Furthermore, the Auditor-General’s department has in the past failed to sanction any officials who have exceeded their budget limits. The Auditor-General’s department also submits its annual reports to Parliament’s Public Accounts Committee years after their due date. Parliament’s Public Accounts committee, which holds public hearings to interrogate civil and public servants, has also failed to sanction any of these officials for their mismanagement and corruption.

We believe these mechanisms have failed because they all attempt to solve the problem after it has been created instead of nipping it in the bud. We believe over-expenditures by public officials on political projects during election years will identified more easily and quickly if they are tracked in the districts and villages where these projects are implemented in real time. Waiting for yearly reports to be compiled allows these officials to cover their tracks. Furthermore, though the Public Accounts Committee’s hearings are broadcast on national television, the committee fails to engage citizens on a day-to-day basis. Our project aims to address this.


How active is Ghanaian civil society and the average Ghanaian citizen when it comes to holding the government accountable for their actions?
There is a certain sense of apathy when it comes to the average citizen demanding accountability. Half of the time, they do not have the information to be factual in their demand for accountability.

How transparent is Ghana’s budget? Why do you think transparency is such an important issue?
Ghana’s budget is made public and available right after it is read by the Finance Minister. However, how many Ghanaians do understand the budget and can relate it to projects and the livelihood? We believe it is the RIGHT of every citizen to have access and also understand public budgets. This will enable citizens to track the use of funds and demand accountability. If one doesn’t know how his/her taxes are expended in the delivery of public infrastructure and services then we are in trouble. Though yearly budgets are presented to Parliament, they are often delivered in a format which is difficult to consume. This lack of information makes it difficult for Ghanaians to track projected figures against the actual expenditures of governments on development projects, especially during election years, contributing to over-expenditures of over 300%.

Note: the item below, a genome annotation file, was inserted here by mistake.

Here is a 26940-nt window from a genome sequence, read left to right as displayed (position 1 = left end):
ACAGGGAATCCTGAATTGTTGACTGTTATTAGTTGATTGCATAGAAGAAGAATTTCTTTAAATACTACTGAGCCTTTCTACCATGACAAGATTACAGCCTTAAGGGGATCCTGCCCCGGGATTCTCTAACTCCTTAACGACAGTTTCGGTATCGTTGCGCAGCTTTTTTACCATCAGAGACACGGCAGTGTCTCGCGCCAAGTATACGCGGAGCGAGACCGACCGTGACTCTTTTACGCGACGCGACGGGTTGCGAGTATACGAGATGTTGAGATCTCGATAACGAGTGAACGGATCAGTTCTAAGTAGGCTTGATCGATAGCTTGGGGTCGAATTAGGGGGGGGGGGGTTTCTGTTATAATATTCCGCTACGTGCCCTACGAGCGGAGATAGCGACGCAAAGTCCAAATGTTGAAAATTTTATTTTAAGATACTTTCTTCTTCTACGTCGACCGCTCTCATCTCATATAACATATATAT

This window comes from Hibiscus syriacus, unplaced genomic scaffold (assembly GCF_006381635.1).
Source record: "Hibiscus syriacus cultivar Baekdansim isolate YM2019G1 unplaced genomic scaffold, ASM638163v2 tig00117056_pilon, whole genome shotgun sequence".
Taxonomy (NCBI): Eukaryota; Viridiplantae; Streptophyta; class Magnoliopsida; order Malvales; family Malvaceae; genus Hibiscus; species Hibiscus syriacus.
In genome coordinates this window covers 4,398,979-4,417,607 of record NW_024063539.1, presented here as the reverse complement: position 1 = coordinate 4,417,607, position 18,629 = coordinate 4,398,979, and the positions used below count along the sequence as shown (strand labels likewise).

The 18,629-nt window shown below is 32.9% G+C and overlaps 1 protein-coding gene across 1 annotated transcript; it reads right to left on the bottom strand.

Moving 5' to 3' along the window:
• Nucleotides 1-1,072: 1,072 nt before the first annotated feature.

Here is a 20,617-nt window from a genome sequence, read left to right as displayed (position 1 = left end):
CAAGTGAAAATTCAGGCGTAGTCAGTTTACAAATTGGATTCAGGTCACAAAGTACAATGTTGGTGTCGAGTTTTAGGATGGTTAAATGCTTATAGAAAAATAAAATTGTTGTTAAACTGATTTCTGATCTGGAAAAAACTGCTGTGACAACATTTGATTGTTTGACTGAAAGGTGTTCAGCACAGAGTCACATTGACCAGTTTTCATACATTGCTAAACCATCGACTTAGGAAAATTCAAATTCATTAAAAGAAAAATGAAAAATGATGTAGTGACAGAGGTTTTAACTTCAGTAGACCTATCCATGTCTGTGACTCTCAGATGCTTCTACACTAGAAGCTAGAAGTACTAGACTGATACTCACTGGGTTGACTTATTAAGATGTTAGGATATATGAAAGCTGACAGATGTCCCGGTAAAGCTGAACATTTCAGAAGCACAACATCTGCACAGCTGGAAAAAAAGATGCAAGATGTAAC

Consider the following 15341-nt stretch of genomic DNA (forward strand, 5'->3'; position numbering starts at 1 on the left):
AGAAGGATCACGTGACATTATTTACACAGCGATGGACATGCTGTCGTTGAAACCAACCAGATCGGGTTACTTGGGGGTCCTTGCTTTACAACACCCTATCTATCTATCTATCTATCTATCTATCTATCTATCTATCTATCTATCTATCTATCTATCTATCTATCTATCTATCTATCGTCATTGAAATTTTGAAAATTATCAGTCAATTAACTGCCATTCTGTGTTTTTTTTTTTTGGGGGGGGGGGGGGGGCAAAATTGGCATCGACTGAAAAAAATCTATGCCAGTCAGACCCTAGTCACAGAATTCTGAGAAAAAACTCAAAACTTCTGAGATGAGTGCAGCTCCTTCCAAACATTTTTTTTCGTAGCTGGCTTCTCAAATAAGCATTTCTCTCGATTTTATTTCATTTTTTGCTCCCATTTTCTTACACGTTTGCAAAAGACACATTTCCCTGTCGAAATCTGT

Odekro and BudgiT seek to use this project to highlight the connections between Ghanaian public budgets, and the implementation of election-year promises. We aim to stimulate citizen engagement with public data by translating budget data into engaging formats. Our approach bridges the information gap about sources of overspending by sourcing this data via citizen engagements, and also engages citizens in the accountability process.

Right now, you’re aiming to get funding for a large-scale project on budget access and monitoring. How much money is at stake and what do you plan to do with it?
Making All Voices Count (MAVC) is distributing £450,000 in the Global Innovation Competition 2016 where available ideas compete for a grant. There are three rounds in the Global Innovation Competition. All finalists will be invited to the Global Innovation Week in Accra, Ghana for the final round of the competition where every successful contestant will receive funding to implement their proposed idea/concept.

We plan to use the funds to scale up the technology solution and carry out public engagement activities to generate discussions around public sector budgets and expenditure. It will enable citizens to collaborate and track capital projects in their community.

This will also include the ability for citizens to create reports of an issue they want to track, engage stakeholders on issues, share issues with their network, and follow discussions on a particular issue. We will hold town hall meetings for citizens to engage with duty-bearers on public sector spending. In engaging with women and other disadvantaged groups, we will demonstrate the link between election-year overspending and lack of lasting development in subsequent years. In educating marginalized communities, we hope to empower them to advocate for responsible use of public funds.